I really had a lot of fun writing those ! I hope you like it.
I tried to understand why I take longer than expected in writing conversations ? Here is what I found:
1- Mainly because I know the character's role, not what they will exactly say (aside from a few fixed, plot-related lines).
2- The characters are not simple merchants, they also have relations to the team members, and also opinions about the world and the mission. I try to keep it as short as possible though.
3- To save time, I did not write the full conversations on paper (that would have taken 2 weeks at least !).
4- Revisions. By the time a conversation is done, I become more familiar with the characters and story of the conversation, than when I started writing. Usually those revisions are not major.
5- Unexpected real life.

- Re-evaluated the production schedule based on the experience so far.
I was very hopeful when I decided this mod would take a month :) Actually, it happens that on average, I need exactly 1 month from now to finish the mod and release it :) That is based on my current speed. If I could speed this process up, that could be 20 days, give or take.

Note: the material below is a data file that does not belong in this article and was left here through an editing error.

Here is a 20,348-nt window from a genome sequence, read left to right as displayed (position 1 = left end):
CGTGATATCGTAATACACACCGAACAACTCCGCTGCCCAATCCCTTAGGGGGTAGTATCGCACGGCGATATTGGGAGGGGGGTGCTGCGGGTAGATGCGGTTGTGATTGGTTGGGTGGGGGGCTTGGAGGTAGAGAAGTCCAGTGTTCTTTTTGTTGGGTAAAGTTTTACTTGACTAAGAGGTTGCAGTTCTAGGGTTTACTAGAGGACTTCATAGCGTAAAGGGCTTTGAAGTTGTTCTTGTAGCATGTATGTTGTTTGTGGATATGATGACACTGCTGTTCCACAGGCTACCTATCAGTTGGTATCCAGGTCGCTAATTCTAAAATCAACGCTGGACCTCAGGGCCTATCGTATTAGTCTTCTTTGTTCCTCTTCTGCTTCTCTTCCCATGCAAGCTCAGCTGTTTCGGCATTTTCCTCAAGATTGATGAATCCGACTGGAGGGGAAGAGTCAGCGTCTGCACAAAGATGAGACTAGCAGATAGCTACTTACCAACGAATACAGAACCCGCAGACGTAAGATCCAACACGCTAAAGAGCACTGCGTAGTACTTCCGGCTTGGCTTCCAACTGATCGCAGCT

- Warning! Do NOT Cut A Conversation Branch.
One of today's conversation had 3 main branches. After writing one of them, I discovered that part of it would go better in another branch (The flow of the conversation would become more natural and logical). So I CUT the branch and then tried to paste it .. nothing happened ! The branch was bye-bye. No Ctrl+Z either ..
So, I closed the conversation, and for the first time -and hopefully the last-, I was glad I did Not save my work ! When I reopened the conversation, the lost branch was there, but I had to remake some minor modifications that were lost too.
Copying is still fine, though. Now I copy the branch I wanted to cut, then delete it after I make sure it was copied safely :)

DAY 18 (21-3-2018): The Main Conversation
- I am half-way through the main conversation; the one where the team sets up the plan before going.